Japan kills 300 whales in annual hunt for 'ecological research'

Critics accuse country of using a scientific exemption as cover to continue commercial whaling activities

Chloe Farand
Saturday 01 April 2017 13:41
A dead minke whale is unloaded in Kushiro on the Japanese island of Hokkaido.
A dead minke whale is unloaded in Kushiro on the Japanese island of Hokkaido.

Japan has killed 333 whales in the Antarctic during a hunt it has justified in the name of ecological research.

This is the second year Japan has taken part in a whale-killing spree, which it says is to conduct “scientific” activities under a revised whaling programme.

The Fisheries Agency announced that the five-ship fleet had returned from its four-month expedition.

According to the Institute for Cetacean Research, the expedition was a survey for a research programme carried out by the Japanese Whale Research Institute with the permission from the Minister of Agriculture, Forestry and Fisheries.

The International Whaling Commission, which regulates the industry, has banned commercial whaling since 1986, but an exemption for scientific studies remains.

Japan has been accused of using the exemption as cover to continue its commercial activities and sell the whales.

In 2014, the International Court of Justice ruled that Japan should stop its Antarctic whaling programme because its purpose was not scientific as previously claimed.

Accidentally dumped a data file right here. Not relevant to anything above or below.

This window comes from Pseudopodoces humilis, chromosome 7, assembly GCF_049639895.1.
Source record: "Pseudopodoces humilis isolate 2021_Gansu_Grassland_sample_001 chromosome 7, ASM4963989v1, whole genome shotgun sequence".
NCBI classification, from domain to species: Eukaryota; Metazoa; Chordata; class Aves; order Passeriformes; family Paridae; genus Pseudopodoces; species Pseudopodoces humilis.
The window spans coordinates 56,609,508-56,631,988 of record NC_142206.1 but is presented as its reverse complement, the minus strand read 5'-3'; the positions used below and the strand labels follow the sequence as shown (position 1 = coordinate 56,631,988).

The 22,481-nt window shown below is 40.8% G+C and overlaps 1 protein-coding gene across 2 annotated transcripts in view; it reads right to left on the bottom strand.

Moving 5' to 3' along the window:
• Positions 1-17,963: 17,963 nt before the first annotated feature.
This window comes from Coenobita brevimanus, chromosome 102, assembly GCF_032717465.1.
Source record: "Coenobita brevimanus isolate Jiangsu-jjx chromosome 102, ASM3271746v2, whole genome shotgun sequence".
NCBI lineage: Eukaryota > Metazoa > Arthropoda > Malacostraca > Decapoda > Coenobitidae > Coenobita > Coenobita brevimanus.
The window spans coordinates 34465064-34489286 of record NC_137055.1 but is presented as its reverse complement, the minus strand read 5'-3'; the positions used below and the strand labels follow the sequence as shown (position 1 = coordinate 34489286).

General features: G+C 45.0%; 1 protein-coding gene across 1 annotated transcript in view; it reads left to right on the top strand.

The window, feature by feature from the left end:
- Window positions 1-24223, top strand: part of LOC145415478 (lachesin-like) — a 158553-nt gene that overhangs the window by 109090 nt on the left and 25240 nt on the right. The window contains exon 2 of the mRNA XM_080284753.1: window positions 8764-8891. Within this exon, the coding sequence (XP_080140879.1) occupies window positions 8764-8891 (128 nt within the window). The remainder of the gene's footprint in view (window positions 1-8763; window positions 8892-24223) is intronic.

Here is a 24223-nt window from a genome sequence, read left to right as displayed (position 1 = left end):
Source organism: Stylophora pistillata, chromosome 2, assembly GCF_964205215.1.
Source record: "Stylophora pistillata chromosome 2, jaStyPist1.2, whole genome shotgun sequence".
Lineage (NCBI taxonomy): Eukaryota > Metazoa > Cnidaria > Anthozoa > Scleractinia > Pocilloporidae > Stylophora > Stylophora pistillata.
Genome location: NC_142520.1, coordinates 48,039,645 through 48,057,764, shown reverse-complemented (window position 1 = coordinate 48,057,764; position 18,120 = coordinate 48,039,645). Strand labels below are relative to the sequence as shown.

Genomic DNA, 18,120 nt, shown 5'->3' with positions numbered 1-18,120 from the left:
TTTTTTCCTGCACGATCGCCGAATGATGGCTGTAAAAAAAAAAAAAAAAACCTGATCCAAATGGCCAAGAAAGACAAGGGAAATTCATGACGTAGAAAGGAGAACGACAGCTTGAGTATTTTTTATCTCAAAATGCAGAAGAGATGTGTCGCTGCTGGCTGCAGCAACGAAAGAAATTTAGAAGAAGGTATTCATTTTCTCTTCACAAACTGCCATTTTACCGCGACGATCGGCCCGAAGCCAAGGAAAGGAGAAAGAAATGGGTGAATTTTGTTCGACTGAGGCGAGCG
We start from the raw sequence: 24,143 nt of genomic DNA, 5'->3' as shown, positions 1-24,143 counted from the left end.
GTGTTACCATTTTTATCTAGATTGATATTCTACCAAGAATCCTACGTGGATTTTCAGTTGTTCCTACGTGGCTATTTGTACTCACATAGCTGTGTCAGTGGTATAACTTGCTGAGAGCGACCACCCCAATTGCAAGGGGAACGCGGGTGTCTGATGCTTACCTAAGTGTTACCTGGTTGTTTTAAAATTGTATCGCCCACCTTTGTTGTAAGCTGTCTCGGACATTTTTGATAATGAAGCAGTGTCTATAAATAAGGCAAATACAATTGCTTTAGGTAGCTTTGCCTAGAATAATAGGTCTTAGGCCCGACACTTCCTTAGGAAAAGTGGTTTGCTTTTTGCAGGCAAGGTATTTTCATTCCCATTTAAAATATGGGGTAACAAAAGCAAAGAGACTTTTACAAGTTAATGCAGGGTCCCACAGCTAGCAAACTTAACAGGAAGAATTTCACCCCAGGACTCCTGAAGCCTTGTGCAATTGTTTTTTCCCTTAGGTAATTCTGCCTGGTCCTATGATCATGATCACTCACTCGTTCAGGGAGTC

Animal protection charity Humane Society International has called for an end to Japanese whaling.

“Each year that Japan persists with its discredited scientific whaling is another year where these wonderful animals are needlessly sacrificed,” Kitty Block, the group’s executive vice-president told The Guardian.

“It is an obscene cruelty in the name of science that must end.”

Last year, Japan resumed the programme after reducing its catch quota by about two thirds and killed 333 minke whales, including more than 200 pregnant whales.

But the International Whaling Commission has not reached a consensus on whether it has met requirements, National Geographic reported.

On its website, the Institute for Cetacean Research said the 134-day survey helped to gather biological information on the Antarctic minke whale and its prey and on the structure and dynamics of the Antarctic marine ecosystem.

The report also says specimens were collected for further research.

Heather Sohl, WWF chief adviser on Wildlife, said: “30 years since the international moratorium on commercial whaling came into effect, it is unacceptable that so-called scientific whaling is still putting whales, such as the 300 minke whales caught by Japan, at risk.

“The Southern Ocean is a vital area for marine life, home to species like minke and blue whales, seals, penguins and krill. It is under threat from manmade affects such as climate change and the risk of unsustainable fishing practices. It is essential that whaling under the pretence of science stops, and the Southern Ocean Sanctuary is respected once and for all.”

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